New screening method detects early stage colorectal cancer: 3 key notes

Japanese-based researchers developed a new screening method that detects early stage colorectal cancer.

Japan-based Kobe University researchers teamed up with mart MRM technologies. and the National Cancer Center to develop a screening method that analyzes metabolites in blood.

Here's what you should know.

1. The group used gas chromatography-mass spectrometry and clinical metabolomic analysis to assess serum samples from colorectal patients and healthy subjects. The group identified four metabolite markers that could diagnose colorectal cancer.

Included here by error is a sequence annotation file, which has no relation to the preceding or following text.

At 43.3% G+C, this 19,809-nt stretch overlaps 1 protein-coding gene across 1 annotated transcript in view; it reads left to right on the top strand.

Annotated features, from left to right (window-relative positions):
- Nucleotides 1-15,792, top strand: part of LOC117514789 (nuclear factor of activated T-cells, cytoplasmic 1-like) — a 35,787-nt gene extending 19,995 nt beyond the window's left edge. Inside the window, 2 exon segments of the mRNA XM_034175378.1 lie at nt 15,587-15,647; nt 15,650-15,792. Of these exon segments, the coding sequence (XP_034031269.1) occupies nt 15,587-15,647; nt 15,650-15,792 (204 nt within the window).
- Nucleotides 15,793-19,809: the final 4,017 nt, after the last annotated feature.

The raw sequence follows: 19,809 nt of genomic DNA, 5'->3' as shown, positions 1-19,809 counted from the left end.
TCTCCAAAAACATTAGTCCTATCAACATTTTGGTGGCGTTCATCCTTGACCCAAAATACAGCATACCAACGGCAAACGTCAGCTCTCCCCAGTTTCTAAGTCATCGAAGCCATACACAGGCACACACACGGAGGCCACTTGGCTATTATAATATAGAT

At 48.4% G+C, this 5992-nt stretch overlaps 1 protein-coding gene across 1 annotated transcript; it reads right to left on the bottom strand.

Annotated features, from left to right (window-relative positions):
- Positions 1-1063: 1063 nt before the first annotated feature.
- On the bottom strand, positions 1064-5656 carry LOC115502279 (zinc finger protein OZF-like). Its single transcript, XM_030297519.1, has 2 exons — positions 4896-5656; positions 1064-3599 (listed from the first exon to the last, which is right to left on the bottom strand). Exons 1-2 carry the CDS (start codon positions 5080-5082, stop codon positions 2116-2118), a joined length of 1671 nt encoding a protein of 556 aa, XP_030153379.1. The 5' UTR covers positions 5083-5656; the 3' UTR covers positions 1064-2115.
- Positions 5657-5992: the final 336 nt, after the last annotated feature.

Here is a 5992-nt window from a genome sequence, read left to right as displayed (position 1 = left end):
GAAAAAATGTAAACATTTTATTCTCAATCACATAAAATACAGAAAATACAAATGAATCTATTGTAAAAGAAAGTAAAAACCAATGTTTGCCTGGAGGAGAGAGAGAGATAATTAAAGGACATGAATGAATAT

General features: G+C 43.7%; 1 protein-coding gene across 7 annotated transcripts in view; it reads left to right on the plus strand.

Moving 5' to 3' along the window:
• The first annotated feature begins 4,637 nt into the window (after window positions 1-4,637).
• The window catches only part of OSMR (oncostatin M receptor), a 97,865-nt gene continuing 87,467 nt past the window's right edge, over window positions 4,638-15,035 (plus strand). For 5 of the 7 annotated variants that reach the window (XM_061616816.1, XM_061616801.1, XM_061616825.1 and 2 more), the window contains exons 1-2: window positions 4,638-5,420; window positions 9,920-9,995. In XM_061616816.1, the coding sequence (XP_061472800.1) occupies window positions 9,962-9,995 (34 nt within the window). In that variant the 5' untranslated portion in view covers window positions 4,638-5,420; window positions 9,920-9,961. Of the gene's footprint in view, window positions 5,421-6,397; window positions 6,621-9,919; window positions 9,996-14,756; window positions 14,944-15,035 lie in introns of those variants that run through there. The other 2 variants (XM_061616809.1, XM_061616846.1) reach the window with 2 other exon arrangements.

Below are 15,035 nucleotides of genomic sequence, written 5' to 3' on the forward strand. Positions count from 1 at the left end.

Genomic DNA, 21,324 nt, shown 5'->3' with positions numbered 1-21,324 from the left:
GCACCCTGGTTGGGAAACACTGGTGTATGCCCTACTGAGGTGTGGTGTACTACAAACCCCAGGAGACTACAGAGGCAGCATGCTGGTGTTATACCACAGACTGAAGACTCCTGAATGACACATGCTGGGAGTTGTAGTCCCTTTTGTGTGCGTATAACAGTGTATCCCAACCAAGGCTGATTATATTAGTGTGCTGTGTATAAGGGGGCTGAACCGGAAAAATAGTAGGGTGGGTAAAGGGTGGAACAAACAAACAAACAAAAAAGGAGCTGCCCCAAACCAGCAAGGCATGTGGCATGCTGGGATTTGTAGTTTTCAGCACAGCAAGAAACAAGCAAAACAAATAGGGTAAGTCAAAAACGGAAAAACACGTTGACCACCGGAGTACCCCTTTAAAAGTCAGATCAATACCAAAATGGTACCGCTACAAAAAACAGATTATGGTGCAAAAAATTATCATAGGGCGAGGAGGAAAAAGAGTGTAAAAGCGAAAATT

They determined the approach was practical for existing tumors, but it wasn't sensitive enough to be a screening method.

2. The group created an approach that more accurately measured metabolites in blood plasma through the use of high-speed and sensitivity gas chromatography-mass spectrometry which employed Shimadzu's advanced scanning speed protocols and Smart MRM — Medication Risk Mitigation — technologies. Through this approach, they were able to identify eight biomarkers.

3. With the biomarkers, they created a diagnostic prediction model that exceeded 96 percent for sensitivity and specificity in cancer detection. The new model's sensitivity remained consistent with early-stage colorectal cancer patients.

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